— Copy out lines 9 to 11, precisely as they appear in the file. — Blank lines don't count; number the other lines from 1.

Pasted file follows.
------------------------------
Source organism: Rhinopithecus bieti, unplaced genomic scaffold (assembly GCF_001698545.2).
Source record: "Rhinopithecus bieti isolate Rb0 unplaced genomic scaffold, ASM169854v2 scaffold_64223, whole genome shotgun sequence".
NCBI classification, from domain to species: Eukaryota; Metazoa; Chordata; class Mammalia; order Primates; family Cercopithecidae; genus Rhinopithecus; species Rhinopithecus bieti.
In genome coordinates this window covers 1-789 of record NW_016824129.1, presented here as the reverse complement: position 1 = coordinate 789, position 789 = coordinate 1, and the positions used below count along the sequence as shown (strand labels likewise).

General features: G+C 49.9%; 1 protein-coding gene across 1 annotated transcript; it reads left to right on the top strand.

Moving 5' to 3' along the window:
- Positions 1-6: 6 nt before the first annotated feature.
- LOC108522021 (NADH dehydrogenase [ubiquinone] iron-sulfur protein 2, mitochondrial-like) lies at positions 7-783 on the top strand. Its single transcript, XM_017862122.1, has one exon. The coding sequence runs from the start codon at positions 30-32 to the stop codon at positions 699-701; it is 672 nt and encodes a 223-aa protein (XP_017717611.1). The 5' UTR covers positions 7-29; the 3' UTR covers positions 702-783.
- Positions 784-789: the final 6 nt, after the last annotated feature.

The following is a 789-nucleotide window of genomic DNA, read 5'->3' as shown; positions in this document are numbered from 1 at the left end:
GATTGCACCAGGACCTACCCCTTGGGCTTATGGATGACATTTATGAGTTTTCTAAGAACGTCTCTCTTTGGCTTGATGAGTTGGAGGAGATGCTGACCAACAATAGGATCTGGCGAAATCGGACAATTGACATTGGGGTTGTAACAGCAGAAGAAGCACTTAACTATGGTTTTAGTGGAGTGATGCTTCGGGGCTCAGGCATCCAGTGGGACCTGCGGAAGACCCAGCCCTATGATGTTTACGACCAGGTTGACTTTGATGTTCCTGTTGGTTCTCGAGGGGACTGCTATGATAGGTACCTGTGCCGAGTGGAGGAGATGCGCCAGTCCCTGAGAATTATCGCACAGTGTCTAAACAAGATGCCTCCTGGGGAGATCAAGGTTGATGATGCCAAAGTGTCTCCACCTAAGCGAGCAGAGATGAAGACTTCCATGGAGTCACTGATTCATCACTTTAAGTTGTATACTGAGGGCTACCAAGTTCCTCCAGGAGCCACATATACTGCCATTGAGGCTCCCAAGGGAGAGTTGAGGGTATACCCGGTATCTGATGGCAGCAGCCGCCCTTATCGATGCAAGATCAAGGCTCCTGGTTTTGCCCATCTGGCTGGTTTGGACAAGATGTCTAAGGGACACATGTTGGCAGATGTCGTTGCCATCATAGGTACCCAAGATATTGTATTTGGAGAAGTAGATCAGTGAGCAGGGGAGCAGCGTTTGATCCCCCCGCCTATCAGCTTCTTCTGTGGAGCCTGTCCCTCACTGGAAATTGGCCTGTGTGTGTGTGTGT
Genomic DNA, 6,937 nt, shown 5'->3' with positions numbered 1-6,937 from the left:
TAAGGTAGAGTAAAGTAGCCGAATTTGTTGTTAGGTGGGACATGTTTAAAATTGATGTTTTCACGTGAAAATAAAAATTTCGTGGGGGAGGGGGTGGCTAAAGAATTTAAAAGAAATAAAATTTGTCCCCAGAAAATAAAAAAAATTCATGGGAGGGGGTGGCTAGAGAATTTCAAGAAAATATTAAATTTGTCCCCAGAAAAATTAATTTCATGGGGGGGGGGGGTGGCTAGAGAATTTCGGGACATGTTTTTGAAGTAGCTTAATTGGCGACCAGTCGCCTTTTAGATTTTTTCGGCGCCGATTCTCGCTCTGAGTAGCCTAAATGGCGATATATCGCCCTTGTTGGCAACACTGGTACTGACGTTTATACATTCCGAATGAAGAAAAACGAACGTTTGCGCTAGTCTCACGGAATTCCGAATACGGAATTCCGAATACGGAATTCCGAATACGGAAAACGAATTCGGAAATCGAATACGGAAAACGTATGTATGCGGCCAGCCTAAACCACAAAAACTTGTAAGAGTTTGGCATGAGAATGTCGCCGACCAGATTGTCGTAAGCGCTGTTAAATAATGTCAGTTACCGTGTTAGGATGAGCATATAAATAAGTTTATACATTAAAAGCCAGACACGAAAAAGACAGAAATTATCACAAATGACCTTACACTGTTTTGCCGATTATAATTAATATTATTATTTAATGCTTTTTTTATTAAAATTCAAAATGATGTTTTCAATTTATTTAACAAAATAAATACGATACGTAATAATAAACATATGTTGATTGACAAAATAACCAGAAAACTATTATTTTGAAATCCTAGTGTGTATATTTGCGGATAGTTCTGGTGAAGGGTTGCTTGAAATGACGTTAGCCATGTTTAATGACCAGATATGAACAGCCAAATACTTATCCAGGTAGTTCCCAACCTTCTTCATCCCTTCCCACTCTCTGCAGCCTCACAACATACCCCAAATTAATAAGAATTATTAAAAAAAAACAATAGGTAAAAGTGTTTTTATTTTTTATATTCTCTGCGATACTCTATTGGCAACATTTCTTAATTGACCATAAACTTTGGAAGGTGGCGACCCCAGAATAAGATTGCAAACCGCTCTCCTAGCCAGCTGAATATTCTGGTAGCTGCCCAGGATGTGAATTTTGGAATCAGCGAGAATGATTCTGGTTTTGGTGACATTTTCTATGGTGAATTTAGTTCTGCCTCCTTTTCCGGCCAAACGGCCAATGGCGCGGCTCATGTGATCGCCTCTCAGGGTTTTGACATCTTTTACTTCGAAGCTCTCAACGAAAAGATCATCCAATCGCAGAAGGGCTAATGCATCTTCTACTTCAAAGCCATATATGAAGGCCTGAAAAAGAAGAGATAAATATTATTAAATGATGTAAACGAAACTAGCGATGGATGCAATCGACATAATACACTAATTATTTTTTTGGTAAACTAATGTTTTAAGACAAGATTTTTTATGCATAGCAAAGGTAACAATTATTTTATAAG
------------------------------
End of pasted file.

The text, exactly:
- Positions 784-789: the final 6 nt, after the last annotated feature.

The following is a 789-nucleotide window of genomic DNA, read 5'->3' as shown; positions in this document are numbered from 1 at the left end:
GATTGCACCAGGACCTACCCCTTGGGCTTATGGATGACATTTATGAGTTTTCTAAGAACGTCTCTCTTTGGCTTGATGAGTTGGAGGAGATGCTGACCAACAATAGGATCTGGCGAAATCGGACAATTGACATTGGGGTTGTAACAGCAGAAGAAGCACTTAACTATGGTTTTAGTGGAGTGATGCTTCGGGGCTCAGGCATCCAGTGGGACCTGCGGAAGACCCAGCCCTATGATGTTTACGACCAGGTTGACTTTGATGTTCCTGTTGGTTCTCGAGGGGACTGCTATGATAGGTACCTGTGCCGAGTGGAGGAGATGCGCCAGTCCCTGAGAATTATCGCACAGTGTCTAAACAAGATGCCTCCTGGGGAGATCAAGGTTGATGATGCCAAAGTGTCTCCACCTAAGCGAGCAGAGATGAAGACTTCCATGGAGTCACTGATTCATCACTTTAAGTTGTATACTGAGGGCTACCAAGTTCCTCCAGGAGCCACATATACTGCCATTGAGGCTCCCAAGGGAGAGTTGAGGGTATACCCGGTATCTGATGGCAGCAGCCGCCCTTATCGATGCAAGATCAAGGCTCCTGGTTTTGCCCATCTGGCTGGTTTGGACAAGATGTCTAAGGGACACATGTTGGCAGATGTCGTTGCCATCATAGGTACCCAAGATATTGTATTTGGAGAAGTAGATCAGTGAGCAGGGGAGCAGCGTTTGATCCCCCCGCCTATCAGCTTCTTCTGTGGAGCCTGTCCCTCACTGGAAATTGGCCTGTGTGTGTGTGTGT